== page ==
If I can underscore anything, it would be that when a credible profession of faith is being sought, it should include an affirmation of the Trinity. It should be required.

I list below the four questions asked in the OPC when one comes into full communion. No explicit question regarding Christ's deity or the Trinity is asked, though I suppose Christ's deity could be inferred depending on one's view of "Lord". I am not suggesting for a moment that my denomination would accept a profession of faith from one who denied the Trinity; or that the OPC does not think that the Trinity should be affirmed by all who come to the table. My point is merely that we should proactively solicit the prospective communicant's understanding of the creeds and not assume anything. I know of at least one OPC session that added a couple of questions regarding this very matter.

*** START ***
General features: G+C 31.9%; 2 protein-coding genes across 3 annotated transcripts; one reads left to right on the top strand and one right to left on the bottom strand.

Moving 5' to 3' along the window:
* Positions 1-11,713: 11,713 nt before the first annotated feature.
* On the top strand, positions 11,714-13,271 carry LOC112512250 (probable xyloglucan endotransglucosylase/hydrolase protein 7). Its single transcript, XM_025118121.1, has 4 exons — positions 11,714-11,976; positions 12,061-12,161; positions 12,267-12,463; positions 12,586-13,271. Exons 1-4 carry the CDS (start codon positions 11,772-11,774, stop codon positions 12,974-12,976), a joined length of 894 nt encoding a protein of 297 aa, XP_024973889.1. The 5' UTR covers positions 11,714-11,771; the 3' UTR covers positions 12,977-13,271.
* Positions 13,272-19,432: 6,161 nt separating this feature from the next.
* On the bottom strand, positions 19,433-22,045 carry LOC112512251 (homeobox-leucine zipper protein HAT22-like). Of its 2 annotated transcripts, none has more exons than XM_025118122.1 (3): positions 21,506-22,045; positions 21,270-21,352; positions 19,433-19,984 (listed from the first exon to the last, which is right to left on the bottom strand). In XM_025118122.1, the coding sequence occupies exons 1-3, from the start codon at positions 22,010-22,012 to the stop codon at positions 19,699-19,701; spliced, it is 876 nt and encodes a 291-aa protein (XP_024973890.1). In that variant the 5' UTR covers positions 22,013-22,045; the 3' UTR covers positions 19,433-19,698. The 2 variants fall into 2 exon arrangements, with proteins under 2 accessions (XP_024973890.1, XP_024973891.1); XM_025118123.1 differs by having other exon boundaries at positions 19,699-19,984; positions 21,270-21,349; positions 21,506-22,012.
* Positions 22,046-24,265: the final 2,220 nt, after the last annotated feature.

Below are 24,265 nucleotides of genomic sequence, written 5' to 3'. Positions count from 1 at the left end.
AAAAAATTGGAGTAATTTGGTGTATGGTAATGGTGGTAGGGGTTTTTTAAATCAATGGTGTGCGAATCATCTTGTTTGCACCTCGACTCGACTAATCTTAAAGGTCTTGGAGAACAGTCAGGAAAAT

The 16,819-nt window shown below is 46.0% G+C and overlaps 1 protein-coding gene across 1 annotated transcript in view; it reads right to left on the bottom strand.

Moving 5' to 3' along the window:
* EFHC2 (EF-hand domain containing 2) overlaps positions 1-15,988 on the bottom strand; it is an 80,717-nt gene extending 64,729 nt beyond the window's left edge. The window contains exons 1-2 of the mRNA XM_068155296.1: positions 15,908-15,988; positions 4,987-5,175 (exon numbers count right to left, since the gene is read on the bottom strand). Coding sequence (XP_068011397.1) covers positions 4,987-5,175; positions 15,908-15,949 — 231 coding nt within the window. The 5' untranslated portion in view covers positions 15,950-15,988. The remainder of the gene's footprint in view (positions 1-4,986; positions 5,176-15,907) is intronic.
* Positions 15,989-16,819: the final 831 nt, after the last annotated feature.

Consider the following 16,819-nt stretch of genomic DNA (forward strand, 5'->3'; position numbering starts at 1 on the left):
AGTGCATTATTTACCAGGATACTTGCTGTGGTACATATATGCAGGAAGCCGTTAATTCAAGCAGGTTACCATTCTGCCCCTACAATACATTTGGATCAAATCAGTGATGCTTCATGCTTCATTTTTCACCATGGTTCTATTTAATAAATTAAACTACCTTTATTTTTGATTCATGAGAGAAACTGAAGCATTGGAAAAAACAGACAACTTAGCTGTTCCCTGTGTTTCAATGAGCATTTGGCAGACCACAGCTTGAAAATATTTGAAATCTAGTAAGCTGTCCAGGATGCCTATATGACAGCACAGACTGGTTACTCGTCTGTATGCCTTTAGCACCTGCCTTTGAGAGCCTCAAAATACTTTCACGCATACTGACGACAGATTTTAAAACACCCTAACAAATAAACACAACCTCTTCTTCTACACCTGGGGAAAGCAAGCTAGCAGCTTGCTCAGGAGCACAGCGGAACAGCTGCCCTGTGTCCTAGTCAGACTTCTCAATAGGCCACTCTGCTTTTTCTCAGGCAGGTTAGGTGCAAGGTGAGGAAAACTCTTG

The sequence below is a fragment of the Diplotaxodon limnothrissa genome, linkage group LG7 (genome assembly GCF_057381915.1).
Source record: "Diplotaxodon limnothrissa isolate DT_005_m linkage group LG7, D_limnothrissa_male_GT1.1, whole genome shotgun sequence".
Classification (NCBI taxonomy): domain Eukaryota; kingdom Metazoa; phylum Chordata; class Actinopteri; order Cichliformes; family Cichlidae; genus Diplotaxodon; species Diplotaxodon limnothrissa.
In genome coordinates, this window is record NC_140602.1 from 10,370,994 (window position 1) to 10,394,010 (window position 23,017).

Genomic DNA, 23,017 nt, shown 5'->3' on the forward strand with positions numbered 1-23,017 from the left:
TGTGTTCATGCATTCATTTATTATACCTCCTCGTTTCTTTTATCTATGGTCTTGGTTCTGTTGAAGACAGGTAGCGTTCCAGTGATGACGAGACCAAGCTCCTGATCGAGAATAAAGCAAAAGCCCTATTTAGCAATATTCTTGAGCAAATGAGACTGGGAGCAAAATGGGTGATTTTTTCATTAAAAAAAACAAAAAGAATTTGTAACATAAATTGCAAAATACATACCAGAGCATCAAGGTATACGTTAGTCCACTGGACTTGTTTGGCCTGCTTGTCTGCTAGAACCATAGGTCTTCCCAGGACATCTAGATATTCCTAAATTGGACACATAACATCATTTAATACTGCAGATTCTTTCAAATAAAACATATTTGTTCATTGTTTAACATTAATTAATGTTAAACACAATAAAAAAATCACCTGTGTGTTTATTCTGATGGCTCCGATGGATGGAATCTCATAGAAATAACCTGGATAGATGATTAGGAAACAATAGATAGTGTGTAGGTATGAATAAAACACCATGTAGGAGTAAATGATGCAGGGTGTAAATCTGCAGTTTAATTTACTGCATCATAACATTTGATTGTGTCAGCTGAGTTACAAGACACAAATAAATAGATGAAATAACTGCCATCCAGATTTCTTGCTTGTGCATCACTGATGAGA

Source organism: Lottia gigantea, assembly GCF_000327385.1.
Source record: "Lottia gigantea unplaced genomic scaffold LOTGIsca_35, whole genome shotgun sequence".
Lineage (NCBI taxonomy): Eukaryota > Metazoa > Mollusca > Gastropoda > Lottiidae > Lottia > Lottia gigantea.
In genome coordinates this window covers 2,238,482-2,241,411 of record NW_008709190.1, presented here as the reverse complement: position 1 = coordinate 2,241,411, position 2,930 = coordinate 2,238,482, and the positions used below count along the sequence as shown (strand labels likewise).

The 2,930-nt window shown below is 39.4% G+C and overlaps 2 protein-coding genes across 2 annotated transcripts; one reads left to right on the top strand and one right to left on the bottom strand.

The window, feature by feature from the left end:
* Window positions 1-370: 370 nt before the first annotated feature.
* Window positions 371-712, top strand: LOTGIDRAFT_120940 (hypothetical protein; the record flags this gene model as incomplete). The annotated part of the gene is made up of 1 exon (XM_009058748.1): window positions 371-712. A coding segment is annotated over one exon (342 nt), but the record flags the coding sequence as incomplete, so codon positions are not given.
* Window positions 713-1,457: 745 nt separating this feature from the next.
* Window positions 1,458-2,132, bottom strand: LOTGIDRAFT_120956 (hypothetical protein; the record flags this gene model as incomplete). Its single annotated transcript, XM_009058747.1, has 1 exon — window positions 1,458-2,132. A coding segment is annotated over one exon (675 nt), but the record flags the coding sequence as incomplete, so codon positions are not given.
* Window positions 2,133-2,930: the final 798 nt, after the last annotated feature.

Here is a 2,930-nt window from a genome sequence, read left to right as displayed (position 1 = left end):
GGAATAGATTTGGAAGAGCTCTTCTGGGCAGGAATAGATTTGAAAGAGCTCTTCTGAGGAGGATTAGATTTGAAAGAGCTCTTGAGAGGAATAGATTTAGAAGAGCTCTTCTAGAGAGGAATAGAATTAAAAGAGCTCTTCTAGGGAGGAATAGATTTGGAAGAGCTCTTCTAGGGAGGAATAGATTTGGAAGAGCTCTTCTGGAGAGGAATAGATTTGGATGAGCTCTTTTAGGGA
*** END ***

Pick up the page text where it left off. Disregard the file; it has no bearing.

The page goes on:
OPC formal questions:

1. Do you believe the Bible, consisting of the Old and New Testaments, to be the Word of God, and its doctrine of salvation to be the perfect and only true doctrine of salvation?

2. Do you confess that because of your sinfulness you abhor and humble yourself before God, and that you trust for salvation not in yourself but in Jesus Christ alone?

3. Do you acknowledge Jesus Christ as your sovereign Lord and do you promise, in reliance on the grace of God, to serve him with all that is in you, to forsake the world, to mortify your old nature, and to lead a godly life?

4. Do you agree to submit in the Lord to the government of this church and, in case you should be found delinquent in doctrine or life, to heed its discipline?

Ron